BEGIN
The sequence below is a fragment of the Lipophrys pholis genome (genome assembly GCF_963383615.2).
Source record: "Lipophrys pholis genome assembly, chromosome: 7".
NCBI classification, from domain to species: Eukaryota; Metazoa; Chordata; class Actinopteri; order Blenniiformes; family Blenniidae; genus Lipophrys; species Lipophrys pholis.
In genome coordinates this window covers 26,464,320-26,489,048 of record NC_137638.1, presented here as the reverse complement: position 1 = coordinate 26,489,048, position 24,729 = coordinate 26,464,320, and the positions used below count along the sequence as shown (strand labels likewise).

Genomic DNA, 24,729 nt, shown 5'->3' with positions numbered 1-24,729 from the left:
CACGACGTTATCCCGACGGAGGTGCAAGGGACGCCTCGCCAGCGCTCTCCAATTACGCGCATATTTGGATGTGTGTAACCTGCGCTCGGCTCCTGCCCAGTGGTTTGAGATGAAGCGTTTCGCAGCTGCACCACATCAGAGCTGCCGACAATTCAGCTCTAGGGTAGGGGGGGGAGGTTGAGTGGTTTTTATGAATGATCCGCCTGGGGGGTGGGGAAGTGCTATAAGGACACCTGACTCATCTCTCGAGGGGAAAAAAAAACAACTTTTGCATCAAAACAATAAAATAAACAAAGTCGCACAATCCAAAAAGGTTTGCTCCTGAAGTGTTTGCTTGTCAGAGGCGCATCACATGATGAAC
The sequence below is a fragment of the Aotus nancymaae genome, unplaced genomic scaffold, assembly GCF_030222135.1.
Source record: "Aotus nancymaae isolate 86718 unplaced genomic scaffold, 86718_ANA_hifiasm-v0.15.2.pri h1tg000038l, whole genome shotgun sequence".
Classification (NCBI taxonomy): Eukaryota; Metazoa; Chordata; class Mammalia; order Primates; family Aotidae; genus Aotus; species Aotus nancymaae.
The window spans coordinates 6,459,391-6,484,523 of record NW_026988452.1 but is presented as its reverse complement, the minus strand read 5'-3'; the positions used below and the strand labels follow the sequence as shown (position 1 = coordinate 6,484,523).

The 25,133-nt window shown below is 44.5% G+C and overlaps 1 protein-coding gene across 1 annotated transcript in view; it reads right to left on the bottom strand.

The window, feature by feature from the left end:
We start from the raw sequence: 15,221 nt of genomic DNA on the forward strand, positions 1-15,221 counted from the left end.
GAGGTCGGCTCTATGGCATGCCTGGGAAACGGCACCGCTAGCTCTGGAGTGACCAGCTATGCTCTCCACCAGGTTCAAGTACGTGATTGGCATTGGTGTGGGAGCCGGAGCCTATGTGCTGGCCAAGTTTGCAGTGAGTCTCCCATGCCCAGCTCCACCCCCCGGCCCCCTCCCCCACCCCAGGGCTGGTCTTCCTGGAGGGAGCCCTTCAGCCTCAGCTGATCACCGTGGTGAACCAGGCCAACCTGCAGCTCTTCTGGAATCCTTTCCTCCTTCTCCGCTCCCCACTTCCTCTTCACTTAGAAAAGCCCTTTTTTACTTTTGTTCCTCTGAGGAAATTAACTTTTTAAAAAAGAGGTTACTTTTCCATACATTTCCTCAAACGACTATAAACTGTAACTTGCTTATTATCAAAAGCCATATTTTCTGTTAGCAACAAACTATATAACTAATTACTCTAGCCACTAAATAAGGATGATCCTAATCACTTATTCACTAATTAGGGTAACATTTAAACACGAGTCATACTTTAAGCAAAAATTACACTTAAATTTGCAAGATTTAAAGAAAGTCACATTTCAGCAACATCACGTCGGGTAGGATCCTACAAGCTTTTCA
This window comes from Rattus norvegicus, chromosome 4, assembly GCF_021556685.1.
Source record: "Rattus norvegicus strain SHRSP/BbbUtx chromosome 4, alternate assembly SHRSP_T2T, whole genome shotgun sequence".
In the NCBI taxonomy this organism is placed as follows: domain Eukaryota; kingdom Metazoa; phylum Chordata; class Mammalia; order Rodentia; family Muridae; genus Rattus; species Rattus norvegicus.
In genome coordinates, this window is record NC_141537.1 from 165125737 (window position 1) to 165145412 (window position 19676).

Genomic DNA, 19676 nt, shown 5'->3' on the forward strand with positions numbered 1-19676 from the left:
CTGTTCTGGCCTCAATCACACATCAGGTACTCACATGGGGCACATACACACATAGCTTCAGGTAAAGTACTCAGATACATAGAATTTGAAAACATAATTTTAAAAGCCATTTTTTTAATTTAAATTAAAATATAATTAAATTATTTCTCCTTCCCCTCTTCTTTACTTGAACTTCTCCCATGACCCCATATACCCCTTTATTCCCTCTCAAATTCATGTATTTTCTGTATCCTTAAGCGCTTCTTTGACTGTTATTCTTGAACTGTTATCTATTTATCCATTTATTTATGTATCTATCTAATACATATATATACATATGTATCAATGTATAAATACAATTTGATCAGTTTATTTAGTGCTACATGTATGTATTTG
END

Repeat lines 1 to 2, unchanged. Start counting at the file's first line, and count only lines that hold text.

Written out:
The sequence below is a fragment of the Lipophrys pholis genome (genome assembly GCF_963383615.2).
Source record: "Lipophrys pholis genome assembly, chromosome: 7".